MIT will receive up to $25 million in funding from the United States Agency for International Development (USAID) as part of a new five-year project intended to fight poverty by developing and evaluating useful technologies for communities around the globe.

“People here really care about doing something for the world’s poor,” says Bish Sanyal, the Ford International Professor of Urban Development and Planning in DUSP, who is one of the leaders of the Institute’s participation in the project.

MIT’s role in the new program will involve two related but distinct enterprises: The Institute’s D-Lab will help lead a consortium of higher-education institutions in creating the International Development Innovation Network (IDIN), which aims to foster and provide structure for technological innovation in developing countries. The Comprehensive Initiative on Technology Evaluation (CITE) — which DUSP and six other groups within MIT will help develop — will assess technologies intended to alleviate poverty and determine which will have the most impact.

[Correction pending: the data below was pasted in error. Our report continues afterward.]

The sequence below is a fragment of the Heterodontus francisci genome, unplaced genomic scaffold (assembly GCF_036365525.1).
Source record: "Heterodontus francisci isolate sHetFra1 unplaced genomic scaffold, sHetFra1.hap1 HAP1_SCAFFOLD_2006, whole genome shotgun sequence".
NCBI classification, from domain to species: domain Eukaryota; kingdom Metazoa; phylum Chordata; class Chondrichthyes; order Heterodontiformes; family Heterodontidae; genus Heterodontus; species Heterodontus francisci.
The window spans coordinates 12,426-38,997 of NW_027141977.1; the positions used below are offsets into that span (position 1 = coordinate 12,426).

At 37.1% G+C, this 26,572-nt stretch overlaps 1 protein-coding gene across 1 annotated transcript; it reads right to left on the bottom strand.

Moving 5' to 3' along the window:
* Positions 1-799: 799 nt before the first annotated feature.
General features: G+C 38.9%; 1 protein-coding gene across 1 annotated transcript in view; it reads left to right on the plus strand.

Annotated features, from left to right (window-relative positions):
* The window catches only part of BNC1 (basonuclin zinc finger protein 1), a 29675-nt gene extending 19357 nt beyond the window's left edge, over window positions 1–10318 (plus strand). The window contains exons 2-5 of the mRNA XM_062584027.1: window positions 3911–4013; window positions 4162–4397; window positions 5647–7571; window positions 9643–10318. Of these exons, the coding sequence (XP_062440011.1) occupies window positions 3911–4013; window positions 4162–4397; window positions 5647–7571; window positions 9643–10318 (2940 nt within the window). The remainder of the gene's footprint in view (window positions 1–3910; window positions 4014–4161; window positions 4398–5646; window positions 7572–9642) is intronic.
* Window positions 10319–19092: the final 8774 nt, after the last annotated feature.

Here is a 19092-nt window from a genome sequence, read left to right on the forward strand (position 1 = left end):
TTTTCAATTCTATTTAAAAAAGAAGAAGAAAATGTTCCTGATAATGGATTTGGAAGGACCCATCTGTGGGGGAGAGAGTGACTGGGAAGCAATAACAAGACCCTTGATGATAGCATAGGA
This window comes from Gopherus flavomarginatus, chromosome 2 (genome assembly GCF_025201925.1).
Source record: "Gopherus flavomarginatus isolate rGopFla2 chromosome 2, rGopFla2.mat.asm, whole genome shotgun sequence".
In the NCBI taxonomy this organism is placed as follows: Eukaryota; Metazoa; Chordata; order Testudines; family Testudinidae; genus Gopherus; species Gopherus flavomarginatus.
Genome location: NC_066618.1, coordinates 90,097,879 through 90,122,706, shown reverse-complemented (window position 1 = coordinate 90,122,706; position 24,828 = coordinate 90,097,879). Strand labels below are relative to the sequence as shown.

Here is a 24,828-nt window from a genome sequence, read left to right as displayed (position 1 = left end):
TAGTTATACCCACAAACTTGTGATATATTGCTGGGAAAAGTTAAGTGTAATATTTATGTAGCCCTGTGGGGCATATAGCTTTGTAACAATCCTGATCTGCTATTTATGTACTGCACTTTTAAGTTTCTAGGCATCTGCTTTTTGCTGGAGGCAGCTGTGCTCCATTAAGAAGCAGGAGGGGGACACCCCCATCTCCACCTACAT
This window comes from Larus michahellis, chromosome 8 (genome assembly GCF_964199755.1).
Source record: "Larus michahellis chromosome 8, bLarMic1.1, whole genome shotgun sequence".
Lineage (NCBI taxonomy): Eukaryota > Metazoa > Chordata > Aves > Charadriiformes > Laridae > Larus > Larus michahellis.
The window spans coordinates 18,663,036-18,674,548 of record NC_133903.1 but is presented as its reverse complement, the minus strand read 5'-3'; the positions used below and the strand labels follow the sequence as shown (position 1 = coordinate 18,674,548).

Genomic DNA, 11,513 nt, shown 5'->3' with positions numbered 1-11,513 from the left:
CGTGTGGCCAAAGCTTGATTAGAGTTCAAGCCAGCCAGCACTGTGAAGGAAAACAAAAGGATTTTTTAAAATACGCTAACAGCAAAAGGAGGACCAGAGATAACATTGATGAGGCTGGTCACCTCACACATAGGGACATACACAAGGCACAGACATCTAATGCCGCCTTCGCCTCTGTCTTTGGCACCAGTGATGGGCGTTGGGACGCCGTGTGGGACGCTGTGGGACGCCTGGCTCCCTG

“We were very excited when we heard about this grant,” says D-Lab founder Amy Smith, a senior lecturer in MIT’s Department of Mechanical Engineering. The USAID backing, she adds, represents “an effort to promote local innovation and to increase the problem-solving and creative capacities of communities around the world, so that people are solving problems [themselves] rather than relying on external sources.”

(excerpted from MIT news -- for more, see this link.)

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